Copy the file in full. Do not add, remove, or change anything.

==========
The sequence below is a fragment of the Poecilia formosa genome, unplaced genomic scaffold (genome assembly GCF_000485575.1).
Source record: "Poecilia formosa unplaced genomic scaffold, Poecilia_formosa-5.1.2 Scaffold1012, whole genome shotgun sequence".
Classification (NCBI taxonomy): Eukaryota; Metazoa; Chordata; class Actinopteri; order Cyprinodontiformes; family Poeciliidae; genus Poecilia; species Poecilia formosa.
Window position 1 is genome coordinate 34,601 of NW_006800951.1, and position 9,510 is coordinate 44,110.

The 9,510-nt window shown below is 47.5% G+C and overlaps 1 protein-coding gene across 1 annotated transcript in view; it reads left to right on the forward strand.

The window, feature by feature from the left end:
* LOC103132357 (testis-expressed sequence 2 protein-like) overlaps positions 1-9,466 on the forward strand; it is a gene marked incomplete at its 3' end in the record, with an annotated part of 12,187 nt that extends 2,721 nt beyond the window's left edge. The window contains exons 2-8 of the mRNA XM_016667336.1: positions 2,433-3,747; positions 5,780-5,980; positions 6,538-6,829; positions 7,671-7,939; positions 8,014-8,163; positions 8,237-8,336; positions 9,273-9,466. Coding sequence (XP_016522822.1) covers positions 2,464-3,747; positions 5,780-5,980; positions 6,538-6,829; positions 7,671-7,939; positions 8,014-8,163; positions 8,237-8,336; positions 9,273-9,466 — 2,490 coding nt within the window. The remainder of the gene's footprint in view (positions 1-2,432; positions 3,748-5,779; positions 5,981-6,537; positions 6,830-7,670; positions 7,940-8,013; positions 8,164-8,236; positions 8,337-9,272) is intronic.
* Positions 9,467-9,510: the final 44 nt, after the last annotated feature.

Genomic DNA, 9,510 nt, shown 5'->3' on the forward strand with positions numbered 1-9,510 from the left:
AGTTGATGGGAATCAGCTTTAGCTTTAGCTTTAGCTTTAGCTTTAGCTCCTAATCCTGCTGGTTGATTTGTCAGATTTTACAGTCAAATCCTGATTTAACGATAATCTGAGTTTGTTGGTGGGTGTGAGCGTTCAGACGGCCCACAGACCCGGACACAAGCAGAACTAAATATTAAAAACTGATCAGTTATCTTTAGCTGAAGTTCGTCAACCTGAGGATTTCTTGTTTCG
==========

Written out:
The sequence below is a fragment of the Poecilia formosa genome, unplaced genomic scaffold (genome assembly GCF_000485575.1).
Source record: "Poecilia formosa unplaced genomic scaffold, Poecilia_formosa-5.1.2 Scaffold1012, whole genome shotgun sequence".
Classification (NCBI taxonomy): Eukaryota; Metazoa; Chordata; class Actinopteri; order Cyprinodontiformes; family Poeciliidae; genus Poecilia; species Poecilia formosa.
Window position 1 is genome coordinate 34,601 of NW_006800951.1, and position 9,510 is coordinate 44,110.

The 9,510-nt window shown below is 47.5% G+C and overlaps 1 protein-coding gene across 1 annotated transcript in view; it reads left to right on the forward strand.

The window, feature by feature from the left end:
* LOC103132357 (testis-expressed sequence 2 protein-like) overlaps positions 1-9,466 on the forward strand; it is a gene marked incomplete at its 3' end in the record, with an annotated part of 12,187 nt that extends 2,721 nt beyond the window's left edge. The window contains exons 2-8 of the mRNA XM_016667336.1: positions 2,433-3,747; positions 5,780-5,980; positions 6,538-6,829; positions 7,671-7,939; positions 8,014-8,163; positions 8,237-8,336; positions 9,273-9,466. Coding sequence (XP_016522822.1) covers positions 2,464-3,747; positions 5,780-5,980; positions 6,538-6,829; positions 7,671-7,939; positions 8,014-8,163; positions 8,237-8,336; positions 9,273-9,466 — 2,490 coding nt within the window. The remainder of the gene's footprint in view (positions 1-2,432; positions 3,748-5,779; positions 5,981-6,537; positions 6,830-7,670; positions 7,940-8,013; positions 8,164-8,236; positions 8,337-9,272) is intronic.
* Positions 9,467-9,510: the final 44 nt, after the last annotated feature.

Genomic DNA, 9,510 nt, shown 5'->3' on the forward strand with positions numbered 1-9,510 from the left:
AGTTGATGGGAATCAGCTTTAGCTTTAGCTTTAGCTTTAGCTTTAGCTCCTAATCCTGCTGGTTGATTTGTCAGATTTTACAGTCAAATCCTGATTTAACGATAATCTGAGTTTGTTGGTGGGTGTGAGCGTTCAGACGGCCCACAGACCCGGACACAAGCAGAACTAAATATTAAAAACTGATCAGTTATCTTTAGCTGAAGTTCGTCAACCTGAGGATTTCTTGTTTCG